❸ Determine the cutoff sample score on the comparison distribution at which the null hypothesis should be rejected. The clinical psychologists select the 5% significance level. They have made a nondirectional hypothesis and will therefore use a two-tailed test. Thus, they will reject the null hypothesis only if the patient’s depression score is in either the top or bottom 2.5% of the compar- ison distribution. In terms of Z scores, these cutoffs are �1.96 and �1.96 (see Figure 4–6 and Table 4–2).

❹ Determine your sample’s score on the comparison distribution. The patient who received the new therapy was measured 4 weeks after admission. The pa- tient’s score on the depression scale was 41, which is a Z score on the comparison distribution of �2.02. That is, Figure 4–8 shows the distribution of Population 2 for this study, with the upper and lower 2.5% areas shaded; the depression score of the sample patient is also shown.

➎ Decide whether to reject the null hypothesis. A Z score of �2.02 is slightly more extreme than a Z score of �1.96, which is where the lower 2.5% of the comparison distribution begins. Notice in Figure 4–8 that the Z score of �2.02 falls within the shaded area in the left tail of the comparison distribution. This Z score of �2.02 is a result so extreme that it is unlikely to have occurred if this pa- tient were from a population no different from Population 2. Therefore, the clini- cal psychologists reject the null hypothesis. The result is statistically significant, and it supports the research hypothesis that depressed patients receiving the new therapy have different depression levels than depressed patients in general who receive the usual therapy.

Z = (X – M)>SD = (41 – 69.5)>14.1 = -2.02.

� = 14.1.� = 69.5

69.5

Z Score: 0 +1 +2−1−2 Depression Score: 97.783.655.441.3

Sample patient depression = 41

Z = −2.02

Cutoff Z Score = −1.96

Cutoff Z Score = 1.96

Figure 4–8 Distribution of depression scores with upper and lower 2.5% shaded and showing the sample patient who received the new therapy (fictional data).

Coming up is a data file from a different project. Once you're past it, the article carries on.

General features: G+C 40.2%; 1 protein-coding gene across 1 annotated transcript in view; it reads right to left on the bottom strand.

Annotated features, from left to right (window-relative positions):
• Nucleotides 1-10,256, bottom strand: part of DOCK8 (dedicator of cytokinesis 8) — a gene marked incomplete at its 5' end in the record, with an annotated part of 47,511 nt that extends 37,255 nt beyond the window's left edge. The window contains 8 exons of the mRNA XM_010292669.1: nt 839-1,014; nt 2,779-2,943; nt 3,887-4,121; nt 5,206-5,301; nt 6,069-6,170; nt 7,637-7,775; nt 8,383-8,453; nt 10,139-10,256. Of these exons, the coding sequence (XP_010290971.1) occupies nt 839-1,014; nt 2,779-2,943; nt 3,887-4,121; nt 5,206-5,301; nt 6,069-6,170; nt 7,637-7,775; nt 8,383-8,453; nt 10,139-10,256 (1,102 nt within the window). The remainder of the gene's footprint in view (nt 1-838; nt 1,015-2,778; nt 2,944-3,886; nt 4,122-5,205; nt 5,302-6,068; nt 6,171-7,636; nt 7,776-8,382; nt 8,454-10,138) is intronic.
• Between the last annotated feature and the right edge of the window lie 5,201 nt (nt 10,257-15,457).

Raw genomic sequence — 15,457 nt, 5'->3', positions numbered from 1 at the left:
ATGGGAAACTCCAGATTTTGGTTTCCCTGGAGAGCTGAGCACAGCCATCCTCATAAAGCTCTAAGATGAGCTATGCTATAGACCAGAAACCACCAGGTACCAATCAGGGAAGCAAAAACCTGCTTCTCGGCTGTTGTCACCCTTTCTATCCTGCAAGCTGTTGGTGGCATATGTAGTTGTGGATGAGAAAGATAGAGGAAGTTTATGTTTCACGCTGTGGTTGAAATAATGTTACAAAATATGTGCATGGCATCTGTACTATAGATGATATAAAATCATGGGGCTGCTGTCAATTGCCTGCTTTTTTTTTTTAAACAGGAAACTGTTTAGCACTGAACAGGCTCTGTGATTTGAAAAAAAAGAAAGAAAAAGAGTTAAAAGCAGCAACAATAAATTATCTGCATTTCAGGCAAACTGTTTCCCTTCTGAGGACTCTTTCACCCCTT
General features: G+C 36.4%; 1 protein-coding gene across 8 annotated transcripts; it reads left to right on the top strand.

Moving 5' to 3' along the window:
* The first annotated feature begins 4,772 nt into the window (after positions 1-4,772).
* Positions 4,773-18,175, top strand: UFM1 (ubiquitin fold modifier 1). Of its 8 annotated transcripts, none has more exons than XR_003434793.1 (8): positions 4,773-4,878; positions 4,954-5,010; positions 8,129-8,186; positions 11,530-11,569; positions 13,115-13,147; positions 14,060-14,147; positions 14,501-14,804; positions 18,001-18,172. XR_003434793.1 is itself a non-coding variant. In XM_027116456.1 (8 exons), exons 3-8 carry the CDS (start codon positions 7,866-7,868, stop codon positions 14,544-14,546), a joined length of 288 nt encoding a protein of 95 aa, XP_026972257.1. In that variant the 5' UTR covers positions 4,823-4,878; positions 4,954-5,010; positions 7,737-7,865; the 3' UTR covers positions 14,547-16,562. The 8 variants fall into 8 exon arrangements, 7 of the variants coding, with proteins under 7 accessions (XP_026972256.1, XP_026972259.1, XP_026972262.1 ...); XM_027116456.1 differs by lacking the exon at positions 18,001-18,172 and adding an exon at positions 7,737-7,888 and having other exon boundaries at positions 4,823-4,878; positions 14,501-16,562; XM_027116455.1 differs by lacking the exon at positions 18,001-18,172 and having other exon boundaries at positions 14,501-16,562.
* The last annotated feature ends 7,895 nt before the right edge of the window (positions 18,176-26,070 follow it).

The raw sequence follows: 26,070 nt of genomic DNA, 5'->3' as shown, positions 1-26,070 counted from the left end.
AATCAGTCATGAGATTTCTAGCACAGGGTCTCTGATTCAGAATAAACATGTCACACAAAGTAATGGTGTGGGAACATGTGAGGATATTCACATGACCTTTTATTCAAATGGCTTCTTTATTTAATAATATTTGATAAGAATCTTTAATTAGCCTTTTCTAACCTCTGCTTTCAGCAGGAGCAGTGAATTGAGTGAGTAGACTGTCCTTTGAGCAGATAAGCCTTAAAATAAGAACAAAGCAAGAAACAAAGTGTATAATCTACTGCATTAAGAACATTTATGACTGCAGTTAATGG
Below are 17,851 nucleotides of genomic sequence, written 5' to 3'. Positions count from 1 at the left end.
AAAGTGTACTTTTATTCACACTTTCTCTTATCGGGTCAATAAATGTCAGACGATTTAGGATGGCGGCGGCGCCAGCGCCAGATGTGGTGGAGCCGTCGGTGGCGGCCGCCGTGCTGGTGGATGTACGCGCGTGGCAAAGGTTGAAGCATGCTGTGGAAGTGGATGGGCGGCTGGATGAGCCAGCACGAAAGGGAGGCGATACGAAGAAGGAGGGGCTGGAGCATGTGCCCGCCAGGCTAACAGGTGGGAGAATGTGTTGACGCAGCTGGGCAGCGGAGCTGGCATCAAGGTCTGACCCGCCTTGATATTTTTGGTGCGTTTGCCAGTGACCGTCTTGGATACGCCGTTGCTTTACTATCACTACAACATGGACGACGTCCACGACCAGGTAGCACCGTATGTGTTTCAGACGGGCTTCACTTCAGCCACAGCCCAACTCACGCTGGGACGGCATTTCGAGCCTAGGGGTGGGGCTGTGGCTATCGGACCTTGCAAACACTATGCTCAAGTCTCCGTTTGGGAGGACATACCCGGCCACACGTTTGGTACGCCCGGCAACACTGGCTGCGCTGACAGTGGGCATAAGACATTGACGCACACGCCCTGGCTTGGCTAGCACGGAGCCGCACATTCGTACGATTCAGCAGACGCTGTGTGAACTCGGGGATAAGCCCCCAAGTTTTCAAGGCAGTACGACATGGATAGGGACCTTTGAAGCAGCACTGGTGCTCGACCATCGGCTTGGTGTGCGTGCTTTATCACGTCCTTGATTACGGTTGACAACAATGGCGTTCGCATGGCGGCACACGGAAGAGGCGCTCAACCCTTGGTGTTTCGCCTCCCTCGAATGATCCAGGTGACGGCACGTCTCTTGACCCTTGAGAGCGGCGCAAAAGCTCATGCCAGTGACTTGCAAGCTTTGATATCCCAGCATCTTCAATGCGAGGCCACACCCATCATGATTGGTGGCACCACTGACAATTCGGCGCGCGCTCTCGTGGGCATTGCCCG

T I P F O R S U C C E S S When carrying out the five steps of hypothesis testing, always draw a figure like Figure 4–8. Be sure to include the cutoff score(s) and shade the appropriate tail(s). If the sample score falls inside a shaded tail region, you can reject the null hypothesis and the result is statis- tically significant. If the sample score does not fall inside a shaded tail region, you cannot reject the null hypothesis.

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How are you doing?

1. What is a nondirectional hypothesis test? 2. What is a two-tailed test? 3. Why do you use a two-tailed test when testing a nondirectional hypothesis? 4. What is the advantage of using a one-tailed test when your theory predicts a

particular direction of result? 5. Why might you use a two-tailed test even when your theory predicts a partic-

ular direction of result? 6. A researcher predicts that making people hungry will affect how they do on a

coordination test. A randomly selected person is asked not to eat for 24 hours before taking a standard coordination test and gets a score of 400. For peo- ple in general of this age group and gender, tested under normal conditions, coordination scores are normally distributed with a mean of 500 and a stan- dard deviation of 40. Using the .01 significance level, what should the re- searcher conclude?

Answers

1.A nondirectional hypothesis test is a hypothesis test in which you do not pre- dict a particular direction of difference.

2.Atwo-tailedtestisoneinwhichtheoverallpercentageforthecutoffisdivided between the two tails of the comparison distribution. A two-tailed test is used to test the significance of a nondirectional hypothesis.

3.You use a two-tailed test when testing a nondirectional hypothesis because an extreme result in either direction supports the research hypothesis.

4.The cutoff for a one-tailed test is not so extreme; thus, if your result comes out in the predicted direction, it is more likely to be significant. The cutoff is not so extreme because the entire percentage (say 5%) is put in one tail in- stead of being divided between two tails.

5.It lets you count as significant an extreme result in either direction; if you used a one-tailed test and the result came out opposite to the prediction, it could not be called statistically significant.

6.The cutoffs are and . The sample person’s Zscore is ( . The result is not significant; the study is inconclusive. 40=-2.5

400-500)> -2.58 +2.58

Controversy: Should Significance Tests Be Banned? In recent years, there has been a major controversy about significance testing itself, with a concerted movement on the part of a small but vocal group of psychologists to ban significance tests completely! This is a radical suggestion with far-reaching implications: for at least half a century, nearly every research study in psychology has used significance tests. There probably has been more written in the major psy- chology journals in the last dozen years or so about this controversy than ever before in history about any issue having to do with statistics.

The discussion has gotten so heated that one article began as follows:

It is not true that a group of radical activists held 10 statisticians and six editors hostage at the . . . convention of the American Psychological Society and chanted, “Support the total test ban!” and “Nix the null!” (Abelson, 1997, p. 12)